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Blog

A collection of notes on the topics of classical Chinese, medicine, and traditional culture.
 

This blog is a collection of ruminations, translations, and personal opinions by Sabine and some guest authors. Reflecting my own personality, some posts are academic, some clinical, and some personal, some are excerpts from existing books and some may become part of future books. Please leave comments with feedback, questions, constructive criticism, and differences of opinion as long as you argue your reasons for disagreement logically. Any personal attacks, uncivil remarks, or self-promoting comments will be deleted.

Look through the Archive by Topic or Search the Blog:


Posts tagged gynecology
The State of Traditional Chinese Gynecology in the West

In the context of my most recent book publication, a translation and discussion of the first section of an important thirteenth century text on gynecology, I have been thinking a lot about the current state of clinical practice of what I call “traditional Chinese gynecology” in the West. To be frank, for years now I have been hearing or reading statements that are appalling to me in their arrogance and ignorance vis-a-vis what I consider one of the crowning achievements of traditional (note the small “t”) Chinese medicine.

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Sun Simiao's Fertility Treatments

The following is an excerpt from the 75-page historical introduction to my newest publication Channeling the Moon, a translation and discussion of the first fourteen questions of Qí Zhòngfǔ’s 齊仲甫 Nǚ Kē Bǎi Wèn 女科百問 (“Hundred Questions of Gynecology,” published in 1220 CE). This excerpt includes a brief introduction to the Bèi Jí Qiān Jīn Yào Fāng 備急千金要方 (composed by Sūn Sīmiǎo 孫思邈 in 652) and a survey of Sūn Sīmiǎo’s ideas on fertility. For more on early Chinese gynecology and fertility, see the information page for my book Channeling the Moon in my ONLINE BOOKSTORE HERE. The photographs below, most of which have also made it into the book, are from around my home on Whidbey Island, but here you get the colored version.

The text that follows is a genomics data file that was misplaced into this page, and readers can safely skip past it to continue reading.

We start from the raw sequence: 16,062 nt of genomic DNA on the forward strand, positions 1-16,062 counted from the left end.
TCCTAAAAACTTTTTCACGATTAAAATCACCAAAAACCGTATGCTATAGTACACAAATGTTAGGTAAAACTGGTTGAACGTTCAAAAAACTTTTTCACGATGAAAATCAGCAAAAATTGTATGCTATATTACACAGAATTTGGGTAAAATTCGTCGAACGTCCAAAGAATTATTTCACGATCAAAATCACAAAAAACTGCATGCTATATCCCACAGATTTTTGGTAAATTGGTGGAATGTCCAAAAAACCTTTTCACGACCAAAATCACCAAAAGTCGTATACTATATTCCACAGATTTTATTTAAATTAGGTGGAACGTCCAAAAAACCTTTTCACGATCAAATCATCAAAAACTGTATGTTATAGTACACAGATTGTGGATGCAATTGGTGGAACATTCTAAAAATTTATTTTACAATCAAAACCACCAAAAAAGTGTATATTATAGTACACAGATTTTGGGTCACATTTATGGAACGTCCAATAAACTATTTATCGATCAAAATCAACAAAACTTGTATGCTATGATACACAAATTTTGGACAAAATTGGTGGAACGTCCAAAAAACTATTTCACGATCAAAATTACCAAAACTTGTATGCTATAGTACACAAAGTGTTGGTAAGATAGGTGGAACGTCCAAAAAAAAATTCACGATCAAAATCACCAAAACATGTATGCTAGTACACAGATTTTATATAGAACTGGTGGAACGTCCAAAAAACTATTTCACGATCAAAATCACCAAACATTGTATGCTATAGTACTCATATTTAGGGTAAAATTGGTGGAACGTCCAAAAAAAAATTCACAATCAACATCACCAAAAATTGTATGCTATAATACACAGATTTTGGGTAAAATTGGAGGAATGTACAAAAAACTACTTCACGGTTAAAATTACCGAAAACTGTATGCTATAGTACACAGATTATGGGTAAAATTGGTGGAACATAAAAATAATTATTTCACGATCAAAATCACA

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A Lactation Consultant's Perspective on Placenta Encapsulation

Guest blog by Sarah Hollister, RN, PHN, IBCLC: As a nurse and an International Board Certified Lactation Consultant (IBCLC), I have the opportunity to work with nearly every pregnant woman and new mom and baby at a group of four primary care health centers in Northern California. I would like to share my experience, concerns and request for collaboration to closely examine the new practice of placenta encapsulation, as it has grown to become a component of the postpartum experience for the new moms who I work with and throughout the United States. I have encountered assumptions that placenta consumption increases milk production, is a prevention for postpartum depression, and has existed in history as an ancient human practice. I will provide a summary here of the work I do and what I have found with my clients involving this practice.